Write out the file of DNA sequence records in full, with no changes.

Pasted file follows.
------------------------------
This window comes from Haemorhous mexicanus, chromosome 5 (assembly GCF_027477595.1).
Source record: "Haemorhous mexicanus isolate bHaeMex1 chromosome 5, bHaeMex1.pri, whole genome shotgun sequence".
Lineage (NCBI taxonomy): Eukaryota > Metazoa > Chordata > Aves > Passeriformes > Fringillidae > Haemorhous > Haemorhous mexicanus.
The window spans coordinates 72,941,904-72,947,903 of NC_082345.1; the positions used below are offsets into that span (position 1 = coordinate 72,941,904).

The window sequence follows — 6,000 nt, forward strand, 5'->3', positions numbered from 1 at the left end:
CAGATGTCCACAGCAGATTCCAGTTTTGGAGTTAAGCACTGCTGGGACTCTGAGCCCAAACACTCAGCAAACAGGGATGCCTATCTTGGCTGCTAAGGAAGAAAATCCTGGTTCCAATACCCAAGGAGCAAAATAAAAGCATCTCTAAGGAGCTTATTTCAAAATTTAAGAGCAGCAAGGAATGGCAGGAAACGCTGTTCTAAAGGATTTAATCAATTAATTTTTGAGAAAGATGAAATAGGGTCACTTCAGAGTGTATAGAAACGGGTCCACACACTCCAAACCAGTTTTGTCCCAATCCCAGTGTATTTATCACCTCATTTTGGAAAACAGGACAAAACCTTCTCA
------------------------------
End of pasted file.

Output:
This window comes from Haemorhous mexicanus, chromosome 5 (assembly GCF_027477595.1).
Source record: "Haemorhous mexicanus isolate bHaeMex1 chromosome 5, bHaeMex1.pri, whole genome shotgun sequence".
Lineage (NCBI taxonomy): Eukaryota > Metazoa > Chordata > Aves > Passeriformes > Fringillidae > Haemorhous > Haemorhous mexicanus.
The window spans coordinates 72,941,904-72,947,903 of NC_082345.1; the positions used below are offsets into that span (position 1 = coordinate 72,941,904).

The window sequence follows — 6,000 nt, forward strand, 5'->3', positions numbered from 1 at the left end:
CAGATGTCCACAGCAGATTCCAGTTTTGGAGTTAAGCACTGCTGGGACTCTGAGCCCAAACACTCAGCAAACAGGGATGCCTATCTTGGCTGCTAAGGAAGAAAATCCTGGTTCCAATACCCAAGGAGCAAAATAAAAGCATCTCTAAGGAGCTTATTTCAAAATTTAAGAGCAGCAAGGAATGGCAGGAAACGCTGTTCTAAAGGATTTAATCAATTAATTTTTGAGAAAGATGAAATAGGGTCACTTCAGAGTGTATAGAAACGGGTCCACACACTCCAAACCAGTTTTGTCCCAATCCCAGTGTATTTATCACCTCATTTTGGAAAACAGGACAAAACCTTCTCA